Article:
The “IS-ification of Islamist politics,” in Khalil al-Anani’s felicitous phrase, has reshaped the ideological and strategic incentives for Islamist groups and their adversaries. It has also posed a new challenge to the categories, concepts and expectations of the academics who study them. In January, the Project on Middle East Political Science brought together more than a dozen leading scholars of Islamist movements to discuss the Islamic State and its effects on the broader terrain of Islamist politics. Some of the papers prepared for that workshop have been published on The Monkey Cage already and all are now collected into a new edition in the POMEPS Studies series “Islamism in the IS Age,” available for free download here.
The challenge posed by the Islamic State can be broken down into a number of discrete areas. First, there is the effort to understand the nature of the group itself: its ideology, its organization and its likely future prospects. Second, there are questions about its relationship and impacts upon other groups, from the very similar (al-Qaeda) to the essentially different (the Muslim Brotherhood). Third, there are important analytical questions about the relative significance of ideology, institutions and strategic competition. It is useful to be precise about which of the arguments that consume the public sphere, such as how “Islamic” the organization is, really matter. The same is true of whether the analytical categories such as the “moderate/radical” divide or the distinction between Salafi-jihadists and mainstream Islamists still offer useful leverage.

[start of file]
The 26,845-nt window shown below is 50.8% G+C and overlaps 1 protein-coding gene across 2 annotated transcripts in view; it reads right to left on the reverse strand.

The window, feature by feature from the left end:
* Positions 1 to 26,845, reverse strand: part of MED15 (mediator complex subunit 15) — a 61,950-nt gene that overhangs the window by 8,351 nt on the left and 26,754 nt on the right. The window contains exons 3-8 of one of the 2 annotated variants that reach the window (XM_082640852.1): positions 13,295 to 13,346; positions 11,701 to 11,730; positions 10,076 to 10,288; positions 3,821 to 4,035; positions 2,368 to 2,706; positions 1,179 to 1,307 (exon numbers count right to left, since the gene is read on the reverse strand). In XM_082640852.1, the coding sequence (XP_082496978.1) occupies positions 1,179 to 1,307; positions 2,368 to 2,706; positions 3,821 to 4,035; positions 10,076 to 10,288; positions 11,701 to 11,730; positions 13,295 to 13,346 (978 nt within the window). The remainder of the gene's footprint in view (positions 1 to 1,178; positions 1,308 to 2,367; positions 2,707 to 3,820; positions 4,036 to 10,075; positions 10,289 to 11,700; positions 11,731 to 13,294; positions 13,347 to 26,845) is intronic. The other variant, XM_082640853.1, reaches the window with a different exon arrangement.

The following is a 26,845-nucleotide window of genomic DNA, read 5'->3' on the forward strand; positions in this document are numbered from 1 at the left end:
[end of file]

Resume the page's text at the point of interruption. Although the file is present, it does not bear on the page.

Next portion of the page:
While its novelty and long-term significance may well be overstated, the Islamic State has indisputably reshaped the region’s strategic and intellectual agenda. Its rapid capture of territory through large swathes of Iraq and Syria and declaration of a new caliphate provoked a military response from the United States and have become the principle focus of a broad international coalition. It poses an intriguing ideational challenge to the norms of state sovereignty that underlie international society. Its penchant for broadcasting barbaric spectacles such as decapitations and burning alive of its hostages galvanized the attention of a horrified world. The Islamic State has built a seemingly robust proto-state in the territories it controls, and has seemingly established affiliates, with varying degrees of success, in areas such as Egypt’s Sinai and Libya. Its ability to attract foreign fighters and seeming appeal to certain radical trends has provoked a new round of alarm over domestic radicalization and terrorist threats. All of those effects are exacerbated by the frenzied media coverage of these developments in both the West and the Arab world.
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